Review Roundup: Did Critics Cast Their Votes for Lea-Michele Led THE MAYOR?
Tonight, the new series THE MAYOR, from executive producer and Tony winner Daveed Diggs (HAMILTON), premieres on ABC at 9:30 pm/ET. The series stars GLEE alum Lea Michele (SPRING AWAKENING) as Valentina Barella, who was originally the campaign manager for the losing mayoral candidate, Ed Gunt (David Spade), but who changes sides and offers to join rapper-turned politician Courtney Rose as his chief of staff when she realizes he truly wants to make a difference in his community.
Valentina's no-nonsense, straight-laced ways assure him that things will turn out for the best, because she will not settle for anything less than perfect.
THE MAYOR got BWW's vote. We had this to say about the show: "THE MAYOR is a fresh new addition to ABC's comedy line up with a solid cast. Brandon Micheal Hall will soon become Hollywood's rising star. He portrays Courtney Rose with such charisma that it is hard not to like him, even when some of his actions make you cringe."
Read BWW's full review of the show here and see what some other critics have to say.
Kelly Lawler, USA Today: "THE MAYOR delivers on the two most important things a sitcom pilot needs: great characters and a great concept. That the jokes are relevant and funny is also a good sign of things to come. In a TV landscape where political humor is either cynical or angry, it fills a hole by landing squarely on the side of hopeful and fun. That may be just enough to earn your vote."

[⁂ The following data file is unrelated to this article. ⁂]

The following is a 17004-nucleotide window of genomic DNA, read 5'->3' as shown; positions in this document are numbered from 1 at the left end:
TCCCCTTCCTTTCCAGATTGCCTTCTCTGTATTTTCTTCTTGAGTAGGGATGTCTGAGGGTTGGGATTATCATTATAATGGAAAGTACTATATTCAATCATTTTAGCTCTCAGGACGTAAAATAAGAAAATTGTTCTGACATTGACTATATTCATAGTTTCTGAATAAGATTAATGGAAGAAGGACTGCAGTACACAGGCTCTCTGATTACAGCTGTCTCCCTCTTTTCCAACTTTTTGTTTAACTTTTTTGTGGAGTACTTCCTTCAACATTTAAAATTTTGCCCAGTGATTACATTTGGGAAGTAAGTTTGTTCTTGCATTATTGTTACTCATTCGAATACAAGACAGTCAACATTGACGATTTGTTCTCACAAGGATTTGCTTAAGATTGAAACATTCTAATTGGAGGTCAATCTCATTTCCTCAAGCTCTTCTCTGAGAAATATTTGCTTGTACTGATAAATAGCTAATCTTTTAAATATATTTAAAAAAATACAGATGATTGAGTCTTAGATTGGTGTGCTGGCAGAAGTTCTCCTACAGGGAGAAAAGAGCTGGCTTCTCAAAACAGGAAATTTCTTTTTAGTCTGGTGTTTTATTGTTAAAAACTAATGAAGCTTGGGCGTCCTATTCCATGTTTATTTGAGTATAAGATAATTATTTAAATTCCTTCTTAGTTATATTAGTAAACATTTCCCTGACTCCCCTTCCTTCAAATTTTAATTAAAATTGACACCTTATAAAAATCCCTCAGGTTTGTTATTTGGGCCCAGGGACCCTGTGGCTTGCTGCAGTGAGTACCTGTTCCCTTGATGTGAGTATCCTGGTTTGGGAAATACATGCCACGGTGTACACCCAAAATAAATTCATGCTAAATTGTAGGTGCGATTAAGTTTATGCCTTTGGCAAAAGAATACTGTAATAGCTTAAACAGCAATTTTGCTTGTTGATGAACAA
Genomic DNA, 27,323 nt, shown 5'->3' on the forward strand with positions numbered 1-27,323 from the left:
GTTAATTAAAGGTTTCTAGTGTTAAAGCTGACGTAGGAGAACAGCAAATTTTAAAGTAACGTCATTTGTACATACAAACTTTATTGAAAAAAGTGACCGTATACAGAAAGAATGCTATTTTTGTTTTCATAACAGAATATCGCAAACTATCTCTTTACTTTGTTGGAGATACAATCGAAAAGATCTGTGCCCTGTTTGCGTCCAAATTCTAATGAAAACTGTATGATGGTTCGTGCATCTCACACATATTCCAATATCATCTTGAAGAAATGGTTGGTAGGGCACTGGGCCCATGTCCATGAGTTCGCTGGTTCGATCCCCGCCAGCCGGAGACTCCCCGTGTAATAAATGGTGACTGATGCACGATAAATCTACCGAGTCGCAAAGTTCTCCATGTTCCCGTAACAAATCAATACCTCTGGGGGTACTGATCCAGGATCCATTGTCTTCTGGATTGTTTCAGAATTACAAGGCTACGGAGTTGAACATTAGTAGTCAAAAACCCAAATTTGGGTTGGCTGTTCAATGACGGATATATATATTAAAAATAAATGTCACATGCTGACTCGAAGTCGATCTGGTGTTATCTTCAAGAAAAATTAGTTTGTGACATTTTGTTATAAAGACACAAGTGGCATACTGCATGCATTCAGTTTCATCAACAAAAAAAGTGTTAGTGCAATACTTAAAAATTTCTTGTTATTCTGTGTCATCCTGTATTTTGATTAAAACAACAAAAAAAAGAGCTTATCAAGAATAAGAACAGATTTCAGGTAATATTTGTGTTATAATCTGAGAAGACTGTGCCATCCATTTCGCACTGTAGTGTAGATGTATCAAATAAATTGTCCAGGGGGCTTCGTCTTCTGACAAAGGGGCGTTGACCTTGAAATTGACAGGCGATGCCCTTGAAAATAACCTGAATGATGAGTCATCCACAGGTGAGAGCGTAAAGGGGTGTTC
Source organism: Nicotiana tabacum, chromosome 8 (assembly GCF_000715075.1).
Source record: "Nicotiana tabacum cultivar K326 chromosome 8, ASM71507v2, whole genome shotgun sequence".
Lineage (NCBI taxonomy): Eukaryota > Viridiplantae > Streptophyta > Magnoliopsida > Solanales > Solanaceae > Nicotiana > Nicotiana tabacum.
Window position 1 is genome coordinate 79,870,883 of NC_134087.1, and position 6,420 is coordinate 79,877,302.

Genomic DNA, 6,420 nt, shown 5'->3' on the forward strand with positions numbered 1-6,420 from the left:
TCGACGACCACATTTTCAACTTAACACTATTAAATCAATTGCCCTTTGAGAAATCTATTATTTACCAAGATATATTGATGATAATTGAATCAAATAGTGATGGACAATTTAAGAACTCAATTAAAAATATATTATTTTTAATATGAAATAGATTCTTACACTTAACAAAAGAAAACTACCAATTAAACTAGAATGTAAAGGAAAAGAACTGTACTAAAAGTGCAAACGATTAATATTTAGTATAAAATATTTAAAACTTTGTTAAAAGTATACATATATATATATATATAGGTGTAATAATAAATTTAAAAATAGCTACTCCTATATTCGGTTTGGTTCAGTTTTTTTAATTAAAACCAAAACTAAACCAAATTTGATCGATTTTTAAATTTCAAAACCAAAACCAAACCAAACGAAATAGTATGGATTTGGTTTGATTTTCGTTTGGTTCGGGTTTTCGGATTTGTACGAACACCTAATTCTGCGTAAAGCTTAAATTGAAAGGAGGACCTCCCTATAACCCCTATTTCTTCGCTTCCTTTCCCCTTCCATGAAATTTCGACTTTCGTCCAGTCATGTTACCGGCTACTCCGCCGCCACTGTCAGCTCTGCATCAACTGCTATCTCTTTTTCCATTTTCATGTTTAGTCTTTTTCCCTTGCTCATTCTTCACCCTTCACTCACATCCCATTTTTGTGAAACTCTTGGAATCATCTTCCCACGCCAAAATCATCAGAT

Dana Schwartz, Entertainment Weekly: "The repartee, especially between Hall and Brown, is lightning-fast and far funnier than most network comedy fare. And while the basic plot, at least in the show's pilot, might be predictable, it more than redeems itself with an expert chemistry among the cast and Hall's tangible charisma. It's Hall who's responsible for making the show work as well as it does, navigating a tricky character in Courtney Rose who might have been insufferable in someone else's hands. Rose is a little selfish but still caring, enterprising but a little ignorant and, most important, funny. CONSIDER THIS my formal endorsement."
Sonia Saraiya, Variety: "On one hand, THE MAYOR is a heated little send-up of the American attitude towards politics, which seems to treasure participatory democracy and civic pride up until the moment where it involves leaving the house. On the other, it is a dig at Courtney's generation of attention-seeking millennials, who will do anything if it can be said to promote their #brand. And yet the show treats both its candidate and its voters with a lot of love. And the pace is so reassuringly snappy - the supporting characters, so clearly in sync - that newcomer THE MAYOR, like its fictional mayor, walks into its place on the schedule with self-assured swagger. The pilot snaps through the premise in such short order that there's no effort involved from the viewer except to sit back and enjoy the hijinks."